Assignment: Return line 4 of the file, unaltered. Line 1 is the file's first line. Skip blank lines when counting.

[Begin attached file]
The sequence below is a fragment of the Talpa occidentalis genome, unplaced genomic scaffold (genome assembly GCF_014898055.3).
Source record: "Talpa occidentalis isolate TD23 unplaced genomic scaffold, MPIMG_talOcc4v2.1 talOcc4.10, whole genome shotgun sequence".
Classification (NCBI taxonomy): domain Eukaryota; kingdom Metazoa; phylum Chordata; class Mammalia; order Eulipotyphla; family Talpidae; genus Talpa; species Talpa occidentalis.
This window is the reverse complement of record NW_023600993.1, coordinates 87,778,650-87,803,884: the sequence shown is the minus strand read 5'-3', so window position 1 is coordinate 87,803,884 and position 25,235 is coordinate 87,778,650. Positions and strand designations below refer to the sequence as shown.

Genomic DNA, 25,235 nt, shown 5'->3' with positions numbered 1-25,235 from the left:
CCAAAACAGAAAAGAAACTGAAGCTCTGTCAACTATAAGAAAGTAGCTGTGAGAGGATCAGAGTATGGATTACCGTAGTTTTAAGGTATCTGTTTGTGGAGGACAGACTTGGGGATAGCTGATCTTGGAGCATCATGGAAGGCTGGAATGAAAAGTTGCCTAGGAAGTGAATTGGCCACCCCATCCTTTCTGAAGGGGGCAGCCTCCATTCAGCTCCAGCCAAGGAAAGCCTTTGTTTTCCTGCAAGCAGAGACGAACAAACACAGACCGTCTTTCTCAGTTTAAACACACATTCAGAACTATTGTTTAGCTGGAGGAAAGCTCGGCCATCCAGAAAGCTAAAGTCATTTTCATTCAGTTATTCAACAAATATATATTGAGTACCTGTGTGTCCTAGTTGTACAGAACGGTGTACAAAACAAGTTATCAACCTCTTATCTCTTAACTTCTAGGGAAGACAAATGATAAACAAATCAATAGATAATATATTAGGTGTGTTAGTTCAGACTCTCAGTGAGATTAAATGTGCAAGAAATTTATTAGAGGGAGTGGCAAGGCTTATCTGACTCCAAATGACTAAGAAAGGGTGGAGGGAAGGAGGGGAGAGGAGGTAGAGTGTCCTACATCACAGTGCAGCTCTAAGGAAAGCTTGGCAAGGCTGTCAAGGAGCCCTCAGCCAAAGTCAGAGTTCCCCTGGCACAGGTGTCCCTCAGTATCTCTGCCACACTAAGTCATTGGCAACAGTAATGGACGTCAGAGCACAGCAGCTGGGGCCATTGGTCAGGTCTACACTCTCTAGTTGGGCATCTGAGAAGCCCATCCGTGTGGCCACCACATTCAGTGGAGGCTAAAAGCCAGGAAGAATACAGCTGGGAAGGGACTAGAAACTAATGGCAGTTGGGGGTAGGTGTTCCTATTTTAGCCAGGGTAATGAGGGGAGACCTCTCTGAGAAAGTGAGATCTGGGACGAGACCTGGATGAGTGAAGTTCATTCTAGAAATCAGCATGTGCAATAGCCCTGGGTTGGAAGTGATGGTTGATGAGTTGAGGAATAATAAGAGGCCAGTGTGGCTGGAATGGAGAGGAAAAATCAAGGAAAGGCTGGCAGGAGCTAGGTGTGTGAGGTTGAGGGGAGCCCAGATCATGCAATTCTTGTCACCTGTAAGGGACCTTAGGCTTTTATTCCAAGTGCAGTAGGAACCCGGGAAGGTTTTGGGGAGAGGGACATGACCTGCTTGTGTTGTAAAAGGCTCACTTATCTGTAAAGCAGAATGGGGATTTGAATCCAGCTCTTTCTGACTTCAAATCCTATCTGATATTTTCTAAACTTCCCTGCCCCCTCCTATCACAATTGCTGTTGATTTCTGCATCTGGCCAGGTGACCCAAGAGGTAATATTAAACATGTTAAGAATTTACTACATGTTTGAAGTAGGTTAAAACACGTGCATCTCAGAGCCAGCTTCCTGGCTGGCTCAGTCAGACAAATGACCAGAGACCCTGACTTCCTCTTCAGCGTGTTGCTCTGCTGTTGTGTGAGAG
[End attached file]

This window is the reverse complement of record NW_023600993.1, coordinates 87,778,650-87,803,884: the sequence shown is the minus strand read 5'-3', so window position 1 is coordinate 87,803,884 and position 25,235 is coordinate 87,778,650. Positions and strand designations below refer to the sequence as shown.